In 2 weeks I will have breast augmentation surgery and today I woke up with a sudden allergic reaction to benzoyl peroxide that I use on my skin (facial swelling and rashes). I'm wondering if having an allergic reaction to something in weeks prior to surgery, can increase my chances of getting capsular contracture? For example, I've read on the net that having the flu weeks prior to BA surgery can increase chances of CC, Can an allergic reaction do this too?
Can Allergies Increase Your Chances of Getting Capsular Contracture?
Doctor Answers (6)
I do not think allergies increase one's risk for capsular contracture. If your breast has gotten hard over time, it may be due to scar tissue that formed around the implant. Capsular contracture is progressive. Patients usually notice capsular contracture when the implants become hard. It can also cause distortion of the implant as well as give pain. You should see your plastic surgeon to see whether you would need implant exchange with capsulectomy.
Capsular contracture and allergic reaction
I see no cause for concern given your allergic reaction to benzoyl peroxide. Good luck with your surgery.
No Connection Between Contractures and Allergies
As far as all of the data and literature goes, there should not be a connection between allergies and capsular contracture, or even the flu for that matter. Early contracture usually comes from either trauma or bleeding around the implant during or after surgery, or bacterial contamination. You should be fine. ci hope this helps.
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Capsular Contracture Not Associated With Allergies
Your allergic reaction to topical benzoyl peroxide does not predispose you to capsular contracture. I would however wait until your symptoms resolve before proceeding and make sure that your plastic surgeon is aware of this before your surgery day. Good luck on your upcoming breast augmentation.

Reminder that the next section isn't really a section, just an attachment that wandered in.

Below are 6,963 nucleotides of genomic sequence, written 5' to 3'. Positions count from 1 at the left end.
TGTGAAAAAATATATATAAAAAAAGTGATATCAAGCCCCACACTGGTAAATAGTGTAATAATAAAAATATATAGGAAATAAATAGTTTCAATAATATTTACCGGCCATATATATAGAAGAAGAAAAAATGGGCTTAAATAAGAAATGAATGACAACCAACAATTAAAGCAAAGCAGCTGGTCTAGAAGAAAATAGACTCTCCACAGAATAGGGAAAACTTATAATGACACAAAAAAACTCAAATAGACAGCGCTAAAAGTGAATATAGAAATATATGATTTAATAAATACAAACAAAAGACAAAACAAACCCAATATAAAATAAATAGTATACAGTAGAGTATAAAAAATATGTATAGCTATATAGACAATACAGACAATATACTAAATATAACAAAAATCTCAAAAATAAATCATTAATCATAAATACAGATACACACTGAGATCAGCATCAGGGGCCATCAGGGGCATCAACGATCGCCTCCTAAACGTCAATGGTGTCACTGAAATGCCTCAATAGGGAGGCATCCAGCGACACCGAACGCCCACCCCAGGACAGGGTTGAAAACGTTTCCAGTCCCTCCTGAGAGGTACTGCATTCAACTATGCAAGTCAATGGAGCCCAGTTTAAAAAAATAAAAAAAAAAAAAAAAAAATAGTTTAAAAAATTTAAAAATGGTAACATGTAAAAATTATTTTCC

No evidence to suggest increased risk of capsule contracture with allergy
To my knowledge there is no evidence to suggest, let alone support, that an allergic reaction around the time of breast augmentation surgery has anything to do with capsule contracture. For that matter, there is no evidence that I am aware of to suggest that "flu" has such a relation to capsule contracture either. The bottom line is that we still don't know precisely what causes capsule contracture, but the prevailing theory is that, at least in most cases, it has something to do with bacteria and a thing called "biofilm" which bacteria can form on implants of any kind. This leads to inflammatory response in the tissues but not a frank infection, and this causes the contracture. It is true that we use an asthma medicine, Singulair, to treat capsule contracture when it happens, but this isn't because of any relation between asthma and allergies or contracture and allergies, rather it has to do with the fact that Singulair is actually a special type of anti-inflammatory medicine different from NSAIDs like Motrin, and it seems to have a good effect on capsule contracture in some cases. My suggestion is that you get your allergic condition treated so that you will be in top form on your surgery day, but I wouldn't worry about that leading to capsule contracture.
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